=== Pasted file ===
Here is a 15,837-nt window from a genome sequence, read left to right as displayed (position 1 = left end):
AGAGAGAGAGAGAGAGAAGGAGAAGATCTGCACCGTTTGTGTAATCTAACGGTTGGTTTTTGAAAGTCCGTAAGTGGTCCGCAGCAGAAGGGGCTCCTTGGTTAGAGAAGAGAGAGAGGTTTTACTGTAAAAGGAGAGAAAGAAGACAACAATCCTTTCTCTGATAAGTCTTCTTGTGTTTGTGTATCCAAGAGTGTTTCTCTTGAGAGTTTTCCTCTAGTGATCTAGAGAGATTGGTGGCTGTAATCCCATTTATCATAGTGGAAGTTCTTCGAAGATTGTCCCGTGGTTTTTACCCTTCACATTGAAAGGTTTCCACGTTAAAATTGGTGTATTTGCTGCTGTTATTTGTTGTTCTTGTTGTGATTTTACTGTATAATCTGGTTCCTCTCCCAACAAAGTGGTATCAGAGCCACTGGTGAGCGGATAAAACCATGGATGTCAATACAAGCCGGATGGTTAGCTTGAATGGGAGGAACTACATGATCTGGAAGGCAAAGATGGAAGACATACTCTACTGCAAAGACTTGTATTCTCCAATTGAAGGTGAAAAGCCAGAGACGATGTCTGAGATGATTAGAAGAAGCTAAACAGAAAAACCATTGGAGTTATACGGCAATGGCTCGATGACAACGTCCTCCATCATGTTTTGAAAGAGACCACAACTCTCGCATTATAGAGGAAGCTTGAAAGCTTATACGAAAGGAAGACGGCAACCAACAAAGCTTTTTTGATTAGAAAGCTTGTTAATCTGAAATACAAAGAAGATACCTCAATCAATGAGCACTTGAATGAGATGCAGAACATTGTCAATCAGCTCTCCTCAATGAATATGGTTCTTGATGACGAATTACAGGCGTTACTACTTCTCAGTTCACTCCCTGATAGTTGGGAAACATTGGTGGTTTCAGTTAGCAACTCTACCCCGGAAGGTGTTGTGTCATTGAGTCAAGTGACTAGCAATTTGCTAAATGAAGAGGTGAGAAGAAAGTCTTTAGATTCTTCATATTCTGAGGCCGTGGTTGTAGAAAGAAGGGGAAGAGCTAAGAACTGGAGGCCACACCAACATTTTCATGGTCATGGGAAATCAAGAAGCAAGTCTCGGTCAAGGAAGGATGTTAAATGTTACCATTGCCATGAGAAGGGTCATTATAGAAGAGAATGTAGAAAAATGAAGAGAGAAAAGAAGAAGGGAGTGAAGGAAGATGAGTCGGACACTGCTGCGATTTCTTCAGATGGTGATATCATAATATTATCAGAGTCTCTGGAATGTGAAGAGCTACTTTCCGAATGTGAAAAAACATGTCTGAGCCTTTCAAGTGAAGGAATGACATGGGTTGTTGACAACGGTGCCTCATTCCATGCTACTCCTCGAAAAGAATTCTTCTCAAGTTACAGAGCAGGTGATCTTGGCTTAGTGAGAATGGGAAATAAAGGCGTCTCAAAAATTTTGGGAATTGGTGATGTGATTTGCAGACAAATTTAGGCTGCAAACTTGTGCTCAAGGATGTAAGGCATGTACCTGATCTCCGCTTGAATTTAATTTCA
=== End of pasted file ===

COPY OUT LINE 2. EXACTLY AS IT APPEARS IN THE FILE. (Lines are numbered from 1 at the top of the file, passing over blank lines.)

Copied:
AGAGAGAGAGAGAGAGAAGGAGAAGATCTGCACCGTTTGTGTAATCTAACGGTTGGTTTTTGAAAGTCCGTAAGTGGTCCGCAGCAGAAGGGGCTCCTTGGTTAGAGAAGAGAGAGAGGTTTTACTGTAAAAGGAGAGAAAGAAGACAACAATCCTTTCTCTGATAAGTCTTCTTGTGTTTGTGTATCCAAGAGTGTTTCTCTTGAGAGTTTTCCTCTAGTGATCTAGAGAGATTGGTGGCTGTAATCCCATTTATCATAGTGGAAGTTCTTCGAAGATTGTCCCGTGGTTTTTACCCTTCACATTGAAAGGTTTCCACGTTAAAATTGGTGTATTTGCTGCTGTTATTTGTTGTTCTTGTTGTGATTTTACTGTATAATCTGGTTCCTCTCCCAACAAAGTGGTATCAGAGCCACTGGTGAGCGGATAAAACCATGGATGTCAATACAAGCCGGATGGTTAGCTTGAATGGGAGGAACTACATGATCTGGAAGGCAAAGATGGAAGACATACTCTACTGCAAAGACTTGTATTCTCCAATTGAAGGTGAAAAGCCAGAGACGATGTCTGAGATGATTAGAAGAAGCTAAACAGAAAAACCATTGGAGTTATACGGCAATGGCTCGATGACAACGTCCTCCATCATGTTTTGAAAGAGACCACAACTCTCGCATTATAGAGGAAGCTTGAAAGCTTATACGAAAGGAAGACGGCAACCAACAAAGCTTTTTTGATTAGAAAGCTTGTTAATCTGAAATACAAAGAAGATACCTCAATCAATGAGCACTTGAATGAGATGCAGAACATTGTCAATCAGCTCTCCTCAATGAATATGGTTCTTGATGACGAATTACAGGCGTTACTACTTCTCAGTTCACTCCCTGATAGTTGGGAAACATTGGTGGTTTCAGTTAGCAACTCTACCCCGGAAGGTGTTGTGTCATTGAGTCAAGTGACTAGCAATTTGCTAAATGAAGAGGTGAGAAGAAAGTCTTTAGATTCTTCATATTCTGAGGCCGTGGTTGTAGAAAGAAGGGGAAGAGCTAAGAACTGGAGGCCACACCAACATTTTCATGGTCATGGGAAATCAAGAAGCAAGTCTCGGTCAAGGAAGGATGTTAAATGTTACCATTGCCATGAGAAGGGTCATTATAGAAGAGAATGTAGAAAAATGAAGAGAGAAAAGAAGAAGGGAGTGAAGGAAGATGAGTCGGACACTGCTGCGATTTCTTCAGATGGTGATATCATAATATTATCAGAGTCTCTGGAATGTGAAGAGCTACTTTCCGAATGTGAAAAAACATGTCTGAGCCTTTCAAGTGAAGGAATGACATGGGTTGTTGACAACGGTGCCTCATTCCATGCTACTCCTCGAAAAGAATTCTTCTCAAGTTACAGAGCAGGTGATCTTGGCTTAGTGAGAATGGGAAATAAAGGCGTCTCAAAAATTTTGGGAATTGGTGATGTGATTTGCAGACAAATTTAGGCTGCAAACTTGTGCTCAAGGATGTAAGGCATGTACCTGATCTCCGCTTGAATTTAATTTCA